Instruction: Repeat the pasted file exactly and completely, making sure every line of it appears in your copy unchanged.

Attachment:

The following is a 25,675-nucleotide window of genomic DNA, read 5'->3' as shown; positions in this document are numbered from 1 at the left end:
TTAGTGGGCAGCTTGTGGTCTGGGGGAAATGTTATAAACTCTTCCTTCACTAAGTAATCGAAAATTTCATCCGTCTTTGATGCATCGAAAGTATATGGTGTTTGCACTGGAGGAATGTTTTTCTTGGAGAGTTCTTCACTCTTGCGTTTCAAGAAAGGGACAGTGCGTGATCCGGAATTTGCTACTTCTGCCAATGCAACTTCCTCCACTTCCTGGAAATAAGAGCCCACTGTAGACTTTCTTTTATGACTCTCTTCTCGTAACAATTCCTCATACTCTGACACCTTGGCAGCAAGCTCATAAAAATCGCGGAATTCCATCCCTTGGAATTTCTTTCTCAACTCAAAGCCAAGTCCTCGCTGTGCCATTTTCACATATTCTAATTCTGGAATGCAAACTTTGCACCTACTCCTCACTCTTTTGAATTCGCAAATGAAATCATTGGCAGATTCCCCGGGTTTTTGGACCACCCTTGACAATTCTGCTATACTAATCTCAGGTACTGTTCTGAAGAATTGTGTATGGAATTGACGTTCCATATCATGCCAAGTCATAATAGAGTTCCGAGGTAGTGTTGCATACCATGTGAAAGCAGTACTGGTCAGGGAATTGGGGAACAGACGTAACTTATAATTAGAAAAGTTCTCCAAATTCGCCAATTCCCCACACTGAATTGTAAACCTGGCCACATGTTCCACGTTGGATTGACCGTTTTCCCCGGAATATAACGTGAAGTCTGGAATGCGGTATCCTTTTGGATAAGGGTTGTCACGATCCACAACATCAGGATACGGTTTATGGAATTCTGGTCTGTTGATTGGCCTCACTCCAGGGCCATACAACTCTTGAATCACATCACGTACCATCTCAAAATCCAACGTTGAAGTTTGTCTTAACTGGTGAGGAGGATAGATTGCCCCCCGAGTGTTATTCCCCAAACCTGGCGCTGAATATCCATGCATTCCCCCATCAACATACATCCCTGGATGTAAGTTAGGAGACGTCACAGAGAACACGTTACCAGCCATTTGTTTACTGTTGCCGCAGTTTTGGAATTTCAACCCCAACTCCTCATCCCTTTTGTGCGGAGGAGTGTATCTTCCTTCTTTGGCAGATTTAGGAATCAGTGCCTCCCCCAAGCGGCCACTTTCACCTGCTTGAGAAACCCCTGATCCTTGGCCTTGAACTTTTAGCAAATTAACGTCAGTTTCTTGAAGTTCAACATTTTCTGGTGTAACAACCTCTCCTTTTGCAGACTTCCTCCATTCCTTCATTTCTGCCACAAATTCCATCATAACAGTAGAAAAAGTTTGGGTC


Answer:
The following is a 25,675-nucleotide window of genomic DNA, read 5'->3' as shown; positions in this document are numbered from 1 at the left end:
TTAGTGGGCAGCTTGTGGTCTGGGGGAAATGTTATAAACTCTTCCTTCACTAAGTAATCGAAAATTTCATCCGTCTTTGATGCATCGAAAGTATATGGTGTTTGCACTGGAGGAATGTTTTTCTTGGAGAGTTCTTCACTCTTGCGTTTCAAGAAAGGGACAGTGCGTGATCCGGAATTTGCTACTTCTGCCAATGCAACTTCCTCCACTTCCTGGAAATAAGAGCCCACTGTAGACTTTCTTTTATGACTCTCTTCTCGTAACAATTCCTCATACTCTGACACCTTGGCAGCAAGCTCATAAAAATCGCGGAATTCCATCCCTTGGAATTTCTTTCTCAACTCAAAGCCAAGTCCTCGCTGTGCCATTTTCACATATTCTAATTCTGGAATGCAAACTTTGCACCTACTCCTCACTCTTTTGAATTCGCAAATGAAATCATTGGCAGATTCCCCGGGTTTTTGGACCACCCTTGACAATTCTGCTATACTAATCTCAGGTACTGTTCTGAAGAATTGTGTATGGAATTGACGTTCCATATCATGCCAAGTCATAATAGAGTTCCGAGGTAGTGTTGCATACCATGTGAAAGCAGTACTGGTCAGGGAATTGGGGAACAGACGTAACTTATAATTAGAAAAGTTCTCCAAATTCGCCAATTCCCCACACTGAATTGTAAACCTGGCCACATGTTCCACGTTGGATTGACCGTTTTCCCCGGAATATAACGTGAAGTCTGGAATGCGGTATCCTTTTGGATAAGGGTTGTCACGATCCACAACATCAGGATACGGTTTATGGAATTCTGGTCTGTTGATTGGCCTCACTCCAGGGCCATACAACTCTTGAATCACATCACGTACCATCTCAAAATCCAACGTTGAAGTTTGTCTTAACTGGTGAGGAGGATAGATTGCCCCCCGAGTGTTATTCCCCAAACCTGGCGCTGAATATCCATGCATTCCCCCATCAACATACATCCCTGGATGTAAGTTAGGAGACGTCACAGAGAACACGTTACCAGCCATTTGTTTACTGTTGCCGCAGTTTTGGAATTTCAACCCCAACTCCTCATCCCTTTTGTGCGGAGGAGTGTATCTTCCTTCTTTGGCAGATTTAGGAATCAGTGCCTCCCCCAAGCGGCCACTTTCACCTGCTTGAGAAACCCCTGATCCTTGGCCTTGAACTTTTAGCAAATTAACGTCAGTTTCTTGAAGTTCAACATTTTCTGGTGTAACAACCTCTCCTTTTGCAGACTTCCTCCATTCCTTCATTTCTGCCACAAATTCCATCATAACAGTAGAAAAAGTTTGGGTC